Contact Our Office

Attorney Georgianna Pennington Regnier lends her mediation skills to clients who are divorcing and want to avoid the trauma and expense of having divorce litigated in the courtroom. If you wish to meet with Georgianna, please contact our office at (805) 764-6370.

What To Do When You Have a Deceased Adversary?

California litigation can take years to resolve, even with case management rules which can put the parties on a quick timeline towards trial. If your adversary dies before the case resolves, what do you do? That depends. If your dispute is particularly acrimonious, you might be tempted to celebrate. That’s fine, but don’t let it get in the way of protecting your right to recover or escape.

California Code of Civil Procedure section 377.31 empowers the decedent’s personal representative to substitute in for the decedent plaintiff or cross-complainant. How long after the death can the representative wait? There are cases where the dismissal for failure to prosecute occurred within 8 months or so of the death.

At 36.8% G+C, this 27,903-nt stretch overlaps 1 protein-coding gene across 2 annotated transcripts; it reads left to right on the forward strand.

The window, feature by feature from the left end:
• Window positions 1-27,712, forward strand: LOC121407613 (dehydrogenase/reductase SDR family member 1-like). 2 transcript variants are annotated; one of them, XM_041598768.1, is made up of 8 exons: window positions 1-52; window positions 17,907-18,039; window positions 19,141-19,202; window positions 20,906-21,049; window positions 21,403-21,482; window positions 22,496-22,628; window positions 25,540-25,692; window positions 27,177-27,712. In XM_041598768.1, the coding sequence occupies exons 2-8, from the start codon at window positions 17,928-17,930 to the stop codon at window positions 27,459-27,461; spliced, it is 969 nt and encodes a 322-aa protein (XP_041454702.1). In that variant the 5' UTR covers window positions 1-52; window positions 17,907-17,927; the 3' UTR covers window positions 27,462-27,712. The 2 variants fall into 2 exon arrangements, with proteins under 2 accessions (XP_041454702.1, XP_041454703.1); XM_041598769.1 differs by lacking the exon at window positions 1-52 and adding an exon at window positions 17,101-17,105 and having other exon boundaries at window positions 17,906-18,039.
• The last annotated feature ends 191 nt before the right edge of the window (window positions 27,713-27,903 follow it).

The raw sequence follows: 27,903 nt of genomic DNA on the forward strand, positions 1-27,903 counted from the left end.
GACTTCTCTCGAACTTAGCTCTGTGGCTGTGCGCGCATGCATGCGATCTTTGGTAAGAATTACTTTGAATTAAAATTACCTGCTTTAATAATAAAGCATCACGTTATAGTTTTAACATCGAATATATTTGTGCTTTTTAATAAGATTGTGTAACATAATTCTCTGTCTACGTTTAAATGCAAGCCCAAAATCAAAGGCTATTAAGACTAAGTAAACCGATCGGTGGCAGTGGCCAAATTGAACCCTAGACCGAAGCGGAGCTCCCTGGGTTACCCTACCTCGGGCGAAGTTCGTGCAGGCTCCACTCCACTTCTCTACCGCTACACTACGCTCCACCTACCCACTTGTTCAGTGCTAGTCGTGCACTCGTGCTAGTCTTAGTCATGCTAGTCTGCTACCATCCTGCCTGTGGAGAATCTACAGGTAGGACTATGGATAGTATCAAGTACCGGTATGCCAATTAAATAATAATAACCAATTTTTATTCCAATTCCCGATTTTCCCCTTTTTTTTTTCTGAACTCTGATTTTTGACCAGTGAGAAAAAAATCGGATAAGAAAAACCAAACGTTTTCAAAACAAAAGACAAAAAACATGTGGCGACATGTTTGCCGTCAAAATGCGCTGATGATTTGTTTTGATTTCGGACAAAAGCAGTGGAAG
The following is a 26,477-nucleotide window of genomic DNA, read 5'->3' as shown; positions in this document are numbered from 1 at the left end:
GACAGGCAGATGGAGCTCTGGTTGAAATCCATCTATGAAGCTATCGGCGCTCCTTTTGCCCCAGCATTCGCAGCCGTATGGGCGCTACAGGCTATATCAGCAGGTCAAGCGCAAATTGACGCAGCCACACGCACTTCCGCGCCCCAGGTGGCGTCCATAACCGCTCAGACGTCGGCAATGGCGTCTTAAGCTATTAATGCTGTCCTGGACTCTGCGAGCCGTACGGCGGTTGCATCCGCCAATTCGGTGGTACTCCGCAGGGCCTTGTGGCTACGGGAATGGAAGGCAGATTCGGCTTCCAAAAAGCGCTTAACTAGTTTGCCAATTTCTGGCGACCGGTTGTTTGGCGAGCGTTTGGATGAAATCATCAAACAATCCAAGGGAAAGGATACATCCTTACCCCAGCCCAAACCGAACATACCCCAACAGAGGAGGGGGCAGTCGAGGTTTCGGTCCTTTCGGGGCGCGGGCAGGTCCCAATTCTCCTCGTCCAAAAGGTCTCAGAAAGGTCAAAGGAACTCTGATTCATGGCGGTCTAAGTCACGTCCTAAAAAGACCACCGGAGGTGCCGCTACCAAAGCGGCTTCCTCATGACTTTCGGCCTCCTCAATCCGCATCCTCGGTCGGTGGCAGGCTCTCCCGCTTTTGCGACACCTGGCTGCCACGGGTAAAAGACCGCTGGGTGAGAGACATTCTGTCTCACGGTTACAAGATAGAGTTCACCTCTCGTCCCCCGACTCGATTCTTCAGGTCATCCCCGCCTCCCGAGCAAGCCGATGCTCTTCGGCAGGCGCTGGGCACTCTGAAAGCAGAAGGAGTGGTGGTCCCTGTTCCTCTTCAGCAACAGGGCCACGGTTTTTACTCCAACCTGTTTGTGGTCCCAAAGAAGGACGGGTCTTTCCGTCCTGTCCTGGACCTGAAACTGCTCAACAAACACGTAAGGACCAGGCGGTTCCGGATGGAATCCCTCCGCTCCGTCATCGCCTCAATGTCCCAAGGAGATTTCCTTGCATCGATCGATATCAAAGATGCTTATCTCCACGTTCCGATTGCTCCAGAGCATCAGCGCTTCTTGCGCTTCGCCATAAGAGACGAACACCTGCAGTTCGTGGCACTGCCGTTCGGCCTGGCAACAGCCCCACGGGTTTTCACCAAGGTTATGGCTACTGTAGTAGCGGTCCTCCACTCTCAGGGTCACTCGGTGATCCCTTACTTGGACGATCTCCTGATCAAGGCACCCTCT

Section 377.31 states:

On motion after the death of a person who commenced an action or proceeding, the court shall allow a pending action or proceeding that does not abate to be continued by the decedent’s personal representative or, if none, by the decedent’s successor in interest.

Section 377.31 states:

On motion after the death of a person who commenced an action or proceeding, the court shall allow a pending action or proceeding that does not abate to be continued by the decedent’s personal representative or, if none, by the decedent’s successor in interest.

Section 377.31 states:

On motion after the death of a person who commenced an action or proceeding, the court shall allow a pending action or proceeding that does not abate to be continued by the decedent’s personal representative or, if none, by the decedent’s successor in interest.

(a) The court may in its discretion dismiss an action for delay in prosecution pursuant to this article on its own motion or on motion of the defendant if to do so appears to the court appropriate under the circumstances of the case.